Contrary to popular belief, there were more than two.
Medford May Have Fine New Hospital.
The largest real estate deal in Medford city property in five years was consummated Saturday, according to the Medford Sun, when Dr. E. H. Porter bought from Dr. E. B. Pickel the quarter block opposite the federal building on Sixth and Holly streets, for a consideration of $6,000. The deal was made through Earl S. Tumy.
Dr. Porter plans the erection immediately upon the site of a private sanitarium and hospital to cost $15,000. The plans for the building are now in the hands of the architect and will be ready early next week.
Other details regarding the new project are in the course of formation.
Jacksonville Post, April 7, 1917, page 1
Drs. Dow & Dow are fitting up a building of 18 rooms at Medford and will move their hospital from Central Point about April 1st. The Dow hospital has made an excellent record during the past six years at Central Point, and the rapidly increasing business demands more room to accommodate its patrons. During the remainder of March the hospital at Central Point will be open as usual.
"Local News," Jacksonville Post, March 16, 1918, page 3
In another column appears the ad of the Dow Hospital, Drs. Dow and Dow having moved this institution from Central Point to Medford, first of this month, on account of lack of room in their former quarters for the handling of the rapidly increasing business. Both of the doctors reside at the hospital and give every case their personal attention and care. We cheerfully recommend the institution to our readers.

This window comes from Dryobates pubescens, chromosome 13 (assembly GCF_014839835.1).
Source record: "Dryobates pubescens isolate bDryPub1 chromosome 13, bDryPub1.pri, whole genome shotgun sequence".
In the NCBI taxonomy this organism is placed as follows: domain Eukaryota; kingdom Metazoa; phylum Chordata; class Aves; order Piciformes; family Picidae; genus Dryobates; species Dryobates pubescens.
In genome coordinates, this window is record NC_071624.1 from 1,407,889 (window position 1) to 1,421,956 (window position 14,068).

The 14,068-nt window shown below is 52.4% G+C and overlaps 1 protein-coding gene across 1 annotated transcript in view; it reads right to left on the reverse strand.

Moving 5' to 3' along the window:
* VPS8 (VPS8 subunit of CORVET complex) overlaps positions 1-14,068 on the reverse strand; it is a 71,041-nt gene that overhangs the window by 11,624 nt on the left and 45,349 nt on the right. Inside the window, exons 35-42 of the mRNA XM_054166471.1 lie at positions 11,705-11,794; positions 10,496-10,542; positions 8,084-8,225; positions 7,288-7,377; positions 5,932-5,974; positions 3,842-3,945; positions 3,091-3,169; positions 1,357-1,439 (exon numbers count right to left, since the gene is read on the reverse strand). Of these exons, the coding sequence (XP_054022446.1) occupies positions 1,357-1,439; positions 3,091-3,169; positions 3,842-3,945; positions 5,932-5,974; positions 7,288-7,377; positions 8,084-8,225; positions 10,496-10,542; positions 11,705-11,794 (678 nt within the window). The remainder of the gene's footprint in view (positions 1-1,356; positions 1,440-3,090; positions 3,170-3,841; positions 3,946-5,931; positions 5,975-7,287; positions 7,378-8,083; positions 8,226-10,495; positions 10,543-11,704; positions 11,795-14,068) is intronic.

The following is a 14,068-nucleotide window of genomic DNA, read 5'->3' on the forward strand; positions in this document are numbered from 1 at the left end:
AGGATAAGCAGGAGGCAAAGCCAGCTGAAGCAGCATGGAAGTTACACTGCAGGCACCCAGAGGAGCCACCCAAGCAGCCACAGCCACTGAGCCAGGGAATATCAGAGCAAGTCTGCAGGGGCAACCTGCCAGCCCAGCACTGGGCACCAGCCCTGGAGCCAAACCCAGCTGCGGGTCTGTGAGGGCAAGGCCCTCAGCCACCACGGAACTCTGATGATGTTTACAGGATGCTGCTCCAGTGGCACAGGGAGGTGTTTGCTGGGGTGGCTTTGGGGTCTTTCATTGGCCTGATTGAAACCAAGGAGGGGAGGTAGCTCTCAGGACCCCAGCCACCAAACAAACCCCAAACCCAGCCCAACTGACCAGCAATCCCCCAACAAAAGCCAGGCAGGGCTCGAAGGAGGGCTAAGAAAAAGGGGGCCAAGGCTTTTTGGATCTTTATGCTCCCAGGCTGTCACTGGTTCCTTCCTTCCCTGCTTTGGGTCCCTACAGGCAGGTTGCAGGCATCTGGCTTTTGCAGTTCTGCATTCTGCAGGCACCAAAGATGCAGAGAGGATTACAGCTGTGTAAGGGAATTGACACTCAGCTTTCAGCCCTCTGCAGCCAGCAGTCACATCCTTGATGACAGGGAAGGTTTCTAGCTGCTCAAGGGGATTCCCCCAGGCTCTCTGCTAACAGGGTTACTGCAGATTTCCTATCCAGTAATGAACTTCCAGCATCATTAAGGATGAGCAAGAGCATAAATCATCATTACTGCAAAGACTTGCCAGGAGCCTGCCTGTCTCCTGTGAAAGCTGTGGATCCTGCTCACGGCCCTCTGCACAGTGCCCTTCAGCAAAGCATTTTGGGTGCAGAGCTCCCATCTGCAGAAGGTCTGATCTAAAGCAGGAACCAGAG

"Local News," Jacksonville Post, April 6, 1918, page 3
Verni Stephenson and Miss Pearl Watkins, of Watkins, Oregon, were married at the Medford Sanitarium Monday afternoon, Rev. D. E. Millard officiating. Miss Watkins was a patient at [the] sanitarium, recovering from an attack of typhoid fever and being unable to leave the hospital, had the ceremony performed in her room. The wedding day had been set long before the young lady was taken ill. Both of the young people are well known here.
"Local News," Jacksonville Post, May 24, 1919, page 3
Thursday morning at the Dow hospital in Medford, a very difficult and delicate surgical operation was performed on Ray Blackburn, former motorman on [the] S.O. Traction car, who was crushed between logs while unloading a car at the Applegate Lumber Co.'s mill last summer. A section of the backbone was removed, and substitutes for the protection of the spinal cord were made to take the place of the injured vertebra which was removed.
"Local News," Jacksonville Post, June 21, 1919, page 3
Last revised June 18, 2011